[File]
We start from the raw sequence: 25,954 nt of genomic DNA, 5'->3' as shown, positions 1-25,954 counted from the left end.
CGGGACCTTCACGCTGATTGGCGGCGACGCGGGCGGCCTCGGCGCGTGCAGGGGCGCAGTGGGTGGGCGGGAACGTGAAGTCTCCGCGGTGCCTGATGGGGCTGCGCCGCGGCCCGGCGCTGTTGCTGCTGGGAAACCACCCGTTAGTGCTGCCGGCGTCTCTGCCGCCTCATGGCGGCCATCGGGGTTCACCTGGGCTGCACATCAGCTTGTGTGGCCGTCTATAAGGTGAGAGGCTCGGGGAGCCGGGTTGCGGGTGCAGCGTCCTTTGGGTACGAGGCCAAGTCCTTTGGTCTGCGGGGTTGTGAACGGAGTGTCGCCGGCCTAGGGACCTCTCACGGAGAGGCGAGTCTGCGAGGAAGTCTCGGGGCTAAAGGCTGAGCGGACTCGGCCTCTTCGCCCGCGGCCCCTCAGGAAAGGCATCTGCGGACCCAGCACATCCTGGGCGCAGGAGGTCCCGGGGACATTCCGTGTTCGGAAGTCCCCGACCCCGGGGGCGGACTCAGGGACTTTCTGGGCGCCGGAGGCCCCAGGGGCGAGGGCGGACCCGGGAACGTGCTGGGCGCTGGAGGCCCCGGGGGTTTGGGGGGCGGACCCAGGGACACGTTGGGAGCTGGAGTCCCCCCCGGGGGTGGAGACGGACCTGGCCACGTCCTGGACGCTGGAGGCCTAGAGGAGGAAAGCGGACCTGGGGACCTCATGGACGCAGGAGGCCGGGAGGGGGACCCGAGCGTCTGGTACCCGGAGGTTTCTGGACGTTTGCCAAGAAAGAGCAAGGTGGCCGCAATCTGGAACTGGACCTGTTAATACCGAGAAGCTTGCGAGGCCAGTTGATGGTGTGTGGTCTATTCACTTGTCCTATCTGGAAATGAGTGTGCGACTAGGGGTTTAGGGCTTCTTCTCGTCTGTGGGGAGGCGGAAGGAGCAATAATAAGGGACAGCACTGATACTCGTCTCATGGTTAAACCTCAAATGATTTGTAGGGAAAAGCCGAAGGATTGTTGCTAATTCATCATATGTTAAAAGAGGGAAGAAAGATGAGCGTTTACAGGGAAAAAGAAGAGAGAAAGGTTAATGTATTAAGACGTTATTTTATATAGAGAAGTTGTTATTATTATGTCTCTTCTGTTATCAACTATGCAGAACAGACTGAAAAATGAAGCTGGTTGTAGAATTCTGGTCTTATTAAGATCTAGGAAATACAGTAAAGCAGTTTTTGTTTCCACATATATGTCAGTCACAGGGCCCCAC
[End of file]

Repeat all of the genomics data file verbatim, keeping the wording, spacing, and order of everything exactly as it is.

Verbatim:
We start from the raw sequence: 25,954 nt of genomic DNA, 5'->3' as shown, positions 1-25,954 counted from the left end.
CGGGACCTTCACGCTGATTGGCGGCGACGCGGGCGGCCTCGGCGCGTGCAGGGGCGCAGTGGGTGGGCGGGAACGTGAAGTCTCCGCGGTGCCTGATGGGGCTGCGCCGCGGCCCGGCGCTGTTGCTGCTGGGAAACCACCCGTTAGTGCTGCCGGCGTCTCTGCCGCCTCATGGCGGCCATCGGGGTTCACCTGGGCTGCACATCAGCTTGTGTGGCCGTCTATAAGGTGAGAGGCTCGGGGAGCCGGGTTGCGGGTGCAGCGTCCTTTGGGTACGAGGCCAAGTCCTTTGGTCTGCGGGGTTGTGAACGGAGTGTCGCCGGCCTAGGGACCTCTCACGGAGAGGCGAGTCTGCGAGGAAGTCTCGGGGCTAAAGGCTGAGCGGACTCGGCCTCTTCGCCCGCGGCCCCTCAGGAAAGGCATCTGCGGACCCAGCACATCCTGGGCGCAGGAGGTCCCGGGGACATTCCGTGTTCGGAAGTCCCCGACCCCGGGGGCGGACTCAGGGACTTTCTGGGCGCCGGAGGCCCCAGGGGCGAGGGCGGACCCGGGAACGTGCTGGGCGCTGGAGGCCCCGGGGGTTTGGGGGGCGGACCCAGGGACACGTTGGGAGCTGGAGTCCCCCCCGGGGGTGGAGACGGACCTGGCCACGTCCTGGACGCTGGAGGCCTAGAGGAGGAAAGCGGACCTGGGGACCTCATGGACGCAGGAGGCCGGGAGGGGGACCCGAGCGTCTGGTACCCGGAGGTTTCTGGACGTTTGCCAAGAAAGAGCAAGGTGGCCGCAATCTGGAACTGGACCTGTTAATACCGAGAAGCTTGCGAGGCCAGTTGATGGTGTGTGGTCTATTCACTTGTCCTATCTGGAAATGAGTGTGCGACTAGGGGTTTAGGGCTTCTTCTCGTCTGTGGGGAGGCGGAAGGAGCAATAATAAGGGACAGCACTGATACTCGTCTCATGGTTAAACCTCAAATGATTTGTAGGGAAAAGCCGAAGGATTGTTGCTAATTCATCATATGTTAAAAGAGGGAAGAAAGATGAGCGTTTACAGGGAAAAAGAAGAGAGAAAGGTTAATGTATTAAGACGTTATTTTATATAGAGAAGTTGTTATTATTATGTCTCTTCTGTTATCAACTATGCAGAACAGACTGAAAAATGAAGCTGGTTGTAGAATTCTGGTCTTATTAAGATCTAGGAAATACAGTAAAGCAGTTTTTGTTTCCACATATATGTCAGTCACAGGGCCCCAC